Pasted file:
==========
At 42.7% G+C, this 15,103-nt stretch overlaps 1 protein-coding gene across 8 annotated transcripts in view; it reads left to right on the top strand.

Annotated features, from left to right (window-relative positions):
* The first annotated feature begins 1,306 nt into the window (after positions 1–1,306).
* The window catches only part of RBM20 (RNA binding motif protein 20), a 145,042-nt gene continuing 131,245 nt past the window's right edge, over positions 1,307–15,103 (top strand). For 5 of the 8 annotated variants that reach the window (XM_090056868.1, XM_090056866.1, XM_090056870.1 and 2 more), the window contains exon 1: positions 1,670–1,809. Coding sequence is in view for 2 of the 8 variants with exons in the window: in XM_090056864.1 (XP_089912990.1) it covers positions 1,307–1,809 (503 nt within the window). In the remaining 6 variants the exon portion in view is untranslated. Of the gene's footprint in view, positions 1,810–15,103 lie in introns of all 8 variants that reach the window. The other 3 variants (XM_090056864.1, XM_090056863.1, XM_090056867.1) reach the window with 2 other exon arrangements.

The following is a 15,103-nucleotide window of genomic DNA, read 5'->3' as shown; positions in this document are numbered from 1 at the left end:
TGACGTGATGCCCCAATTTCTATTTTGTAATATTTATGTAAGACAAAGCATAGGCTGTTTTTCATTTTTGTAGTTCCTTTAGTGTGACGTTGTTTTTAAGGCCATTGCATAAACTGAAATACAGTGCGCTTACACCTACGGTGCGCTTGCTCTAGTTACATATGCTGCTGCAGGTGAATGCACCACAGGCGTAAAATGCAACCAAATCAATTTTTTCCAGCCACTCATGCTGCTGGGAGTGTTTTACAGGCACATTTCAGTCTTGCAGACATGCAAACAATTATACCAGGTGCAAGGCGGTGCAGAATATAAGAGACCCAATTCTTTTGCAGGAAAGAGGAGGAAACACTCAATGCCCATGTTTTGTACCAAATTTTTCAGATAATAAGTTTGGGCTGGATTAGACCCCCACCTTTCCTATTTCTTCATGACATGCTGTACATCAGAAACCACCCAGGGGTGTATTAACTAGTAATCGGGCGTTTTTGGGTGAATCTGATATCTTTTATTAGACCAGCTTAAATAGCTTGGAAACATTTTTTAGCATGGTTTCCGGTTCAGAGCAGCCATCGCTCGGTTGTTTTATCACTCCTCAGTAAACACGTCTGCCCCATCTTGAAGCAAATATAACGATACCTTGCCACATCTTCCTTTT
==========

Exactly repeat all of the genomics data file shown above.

At 42.7% G+C, this 15,103-nt stretch overlaps 1 protein-coding gene across 8 annotated transcripts in view; it reads left to right on the top strand.

Annotated features, from left to right (window-relative positions):
* The first annotated feature begins 1,306 nt into the window (after positions 1–1,306).
* The window catches only part of RBM20 (RNA binding motif protein 20), a 145,042-nt gene continuing 131,245 nt past the window's right edge, over positions 1,307–15,103 (top strand). For 5 of the 8 annotated variants that reach the window (XM_090056868.1, XM_090056866.1, XM_090056870.1 and 2 more), the window contains exon 1: positions 1,670–1,809. Coding sequence is in view for 2 of the 8 variants with exons in the window: in XM_090056864.1 (XP_089912990.1) it covers positions 1,307–1,809 (503 nt within the window). In the remaining 6 variants the exon portion in view is untranslated. Of the gene's footprint in view, positions 1,810–15,103 lie in introns of all 8 variants that reach the window. The other 3 variants (XM_090056864.1, XM_090056863.1, XM_090056867.1) reach the window with 2 other exon arrangements.

The following is a 15,103-nucleotide window of genomic DNA, read 5'->3' as shown; positions in this document are numbered from 1 at the left end:
TGACGTGATGCCCCAATTTCTATTTTGTAATATTTATGTAAGACAAAGCATAGGCTGTTTTTCATTTTTGTAGTTCCTTTAGTGTGACGTTGTTTTTAAGGCCATTGCATAAACTGAAATACAGTGCGCTTACACCTACGGTGCGCTTGCTCTAGTTACATATGCTGCTGCAGGTGAATGCACCACAGGCGTAAAATGCAACCAAATCAATTTTTTCCAGCCACTCATGCTGCTGGGAGTGTTTTACAGGCACATTTCAGTCTTGCAGACATGCAAACAATTATACCAGGTGCAAGGCGGTGCAGAATATAAGAGACCCAATTCTTTTGCAGGAAAGAGGAGGAAACACTCAATGCCCATGTTTTGTACCAAATTTTTCAGATAATAAGTTTGGGCTGGATTAGACCCCCACCTTTCCTATTTCTTCATGACATGCTGTACATCAGAAACCACCCAGGGGTGTATTAACTAGTAATCGGGCGTTTTTGGGTGAATCTGATATCTTTTATTAGACCAGCTTAAATAGCTTGGAAACATTTTTTAGCATGGTTTCCGGTTCAGAGCAGCCATCGCTCGGTTGTTTTATCACTCCTCAGTAAACACGTCTGCCCCATCTTGAAGCAAATATAACGATACCTTGCCACATCTTCCTTTT